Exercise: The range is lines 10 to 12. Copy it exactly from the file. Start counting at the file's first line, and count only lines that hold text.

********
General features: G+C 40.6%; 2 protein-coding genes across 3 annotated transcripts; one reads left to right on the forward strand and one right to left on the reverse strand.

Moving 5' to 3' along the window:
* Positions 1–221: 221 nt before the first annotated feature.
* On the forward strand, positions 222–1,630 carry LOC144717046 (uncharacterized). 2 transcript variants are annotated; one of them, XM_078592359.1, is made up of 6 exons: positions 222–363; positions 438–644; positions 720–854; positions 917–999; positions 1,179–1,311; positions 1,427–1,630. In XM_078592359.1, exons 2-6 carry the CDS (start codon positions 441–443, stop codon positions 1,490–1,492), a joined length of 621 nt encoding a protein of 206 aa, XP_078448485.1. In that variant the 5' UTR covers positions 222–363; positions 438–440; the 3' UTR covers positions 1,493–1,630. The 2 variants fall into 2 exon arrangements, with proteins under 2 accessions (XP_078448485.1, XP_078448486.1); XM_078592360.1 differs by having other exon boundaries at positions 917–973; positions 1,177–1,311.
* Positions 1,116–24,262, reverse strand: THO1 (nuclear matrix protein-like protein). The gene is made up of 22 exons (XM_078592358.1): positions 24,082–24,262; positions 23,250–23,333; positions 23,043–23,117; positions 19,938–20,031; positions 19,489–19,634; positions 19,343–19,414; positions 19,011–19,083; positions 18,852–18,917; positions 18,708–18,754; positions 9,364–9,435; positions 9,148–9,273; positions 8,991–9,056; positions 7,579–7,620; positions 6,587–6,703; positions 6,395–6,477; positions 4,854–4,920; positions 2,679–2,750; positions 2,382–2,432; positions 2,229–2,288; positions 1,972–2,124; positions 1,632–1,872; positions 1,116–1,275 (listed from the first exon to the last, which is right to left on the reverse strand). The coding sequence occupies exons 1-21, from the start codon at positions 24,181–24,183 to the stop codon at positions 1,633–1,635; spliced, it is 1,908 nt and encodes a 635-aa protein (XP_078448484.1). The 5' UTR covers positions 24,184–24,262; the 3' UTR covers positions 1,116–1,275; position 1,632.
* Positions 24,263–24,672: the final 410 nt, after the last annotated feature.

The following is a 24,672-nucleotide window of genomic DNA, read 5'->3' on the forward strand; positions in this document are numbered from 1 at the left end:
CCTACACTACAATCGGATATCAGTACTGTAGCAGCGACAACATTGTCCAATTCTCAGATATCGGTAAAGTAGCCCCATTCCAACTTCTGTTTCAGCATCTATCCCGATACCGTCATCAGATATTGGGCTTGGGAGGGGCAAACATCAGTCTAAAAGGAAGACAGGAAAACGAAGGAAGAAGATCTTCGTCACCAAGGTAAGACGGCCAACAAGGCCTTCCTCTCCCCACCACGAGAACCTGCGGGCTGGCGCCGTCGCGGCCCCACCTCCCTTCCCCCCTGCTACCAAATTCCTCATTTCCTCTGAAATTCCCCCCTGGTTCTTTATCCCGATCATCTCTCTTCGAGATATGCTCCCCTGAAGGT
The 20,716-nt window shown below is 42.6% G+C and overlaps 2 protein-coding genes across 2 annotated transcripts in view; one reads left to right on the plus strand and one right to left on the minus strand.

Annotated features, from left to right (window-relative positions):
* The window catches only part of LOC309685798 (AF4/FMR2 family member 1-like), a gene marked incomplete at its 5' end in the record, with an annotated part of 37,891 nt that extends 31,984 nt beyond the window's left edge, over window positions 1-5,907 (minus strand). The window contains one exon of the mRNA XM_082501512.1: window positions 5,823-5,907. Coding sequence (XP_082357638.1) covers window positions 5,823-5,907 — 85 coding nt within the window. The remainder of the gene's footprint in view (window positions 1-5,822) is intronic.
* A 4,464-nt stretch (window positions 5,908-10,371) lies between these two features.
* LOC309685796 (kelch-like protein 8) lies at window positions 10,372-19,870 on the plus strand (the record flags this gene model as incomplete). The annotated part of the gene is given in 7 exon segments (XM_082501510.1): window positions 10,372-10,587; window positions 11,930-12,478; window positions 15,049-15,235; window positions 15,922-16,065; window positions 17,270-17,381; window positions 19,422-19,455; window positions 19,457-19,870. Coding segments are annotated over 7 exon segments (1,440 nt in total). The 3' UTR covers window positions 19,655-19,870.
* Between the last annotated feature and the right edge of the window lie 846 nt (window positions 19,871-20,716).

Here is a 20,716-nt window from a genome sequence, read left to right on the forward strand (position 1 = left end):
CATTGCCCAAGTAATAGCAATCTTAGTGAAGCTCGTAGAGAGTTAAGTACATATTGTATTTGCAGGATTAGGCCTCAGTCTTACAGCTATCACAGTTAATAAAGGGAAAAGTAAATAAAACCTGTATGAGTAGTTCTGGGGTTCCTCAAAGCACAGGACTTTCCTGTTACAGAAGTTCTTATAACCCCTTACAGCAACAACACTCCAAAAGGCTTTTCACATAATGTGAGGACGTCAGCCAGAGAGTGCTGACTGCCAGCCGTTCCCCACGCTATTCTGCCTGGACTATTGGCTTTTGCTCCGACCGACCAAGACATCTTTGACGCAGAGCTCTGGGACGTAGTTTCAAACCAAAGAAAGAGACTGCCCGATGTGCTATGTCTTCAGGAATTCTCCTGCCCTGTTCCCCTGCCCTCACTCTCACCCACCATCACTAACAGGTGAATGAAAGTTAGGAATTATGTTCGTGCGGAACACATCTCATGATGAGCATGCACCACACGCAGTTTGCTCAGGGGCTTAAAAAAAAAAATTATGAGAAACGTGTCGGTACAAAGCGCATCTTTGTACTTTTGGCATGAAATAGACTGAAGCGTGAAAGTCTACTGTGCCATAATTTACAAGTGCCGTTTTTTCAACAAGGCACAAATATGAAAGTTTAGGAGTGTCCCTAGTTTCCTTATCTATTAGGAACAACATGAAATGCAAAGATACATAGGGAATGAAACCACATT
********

Annotated features, from left to right (window-relative positions):
* The window catches only part of LOC309685798 (AF4/FMR2 family member 1-like), a gene marked incomplete at its 5' end in the record, with an annotated part of 37,891 nt that extends 31,984 nt beyond the window's left edge, over window positions 1-5,907 (minus strand). The window contains one exon of the mRNA XM_082501512.1: window positions 5,823-5,907. Coding sequence (XP_082357638.1) covers window positions 5,823-5,907 — 85 coding nt within the window. The remainder of the gene's footprint in view (window positions 1-5,822) is intronic.
* A 4,464-nt stretch (window positions 5,908-10,371) lies between these two features.